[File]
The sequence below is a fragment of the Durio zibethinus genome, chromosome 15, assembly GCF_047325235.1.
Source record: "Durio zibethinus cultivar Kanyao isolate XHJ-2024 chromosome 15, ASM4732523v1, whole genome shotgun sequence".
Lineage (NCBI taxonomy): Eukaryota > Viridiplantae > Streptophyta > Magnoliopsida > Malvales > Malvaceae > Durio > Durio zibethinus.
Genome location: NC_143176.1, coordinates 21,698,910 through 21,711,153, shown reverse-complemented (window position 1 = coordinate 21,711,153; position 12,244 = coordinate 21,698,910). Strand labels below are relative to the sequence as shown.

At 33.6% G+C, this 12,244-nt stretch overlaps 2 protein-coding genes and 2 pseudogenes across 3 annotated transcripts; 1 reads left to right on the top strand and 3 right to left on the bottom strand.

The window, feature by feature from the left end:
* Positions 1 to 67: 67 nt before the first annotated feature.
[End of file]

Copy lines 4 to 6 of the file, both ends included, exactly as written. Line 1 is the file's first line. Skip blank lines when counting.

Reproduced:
Genome location: NC_143176.1, coordinates 21,698,910 through 21,711,153, shown reverse-complemented (window position 1 = coordinate 21,711,153; position 12,244 = coordinate 21,698,910). Strand labels below are relative to the sequence as shown.

At 33.6% G+C, this 12,244-nt stretch overlaps 2 protein-coding genes and 2 pseudogenes across 3 annotated transcripts; 1 reads left to right on the top strand and 3 right to left on the bottom strand.

The window, feature by feature from the left end: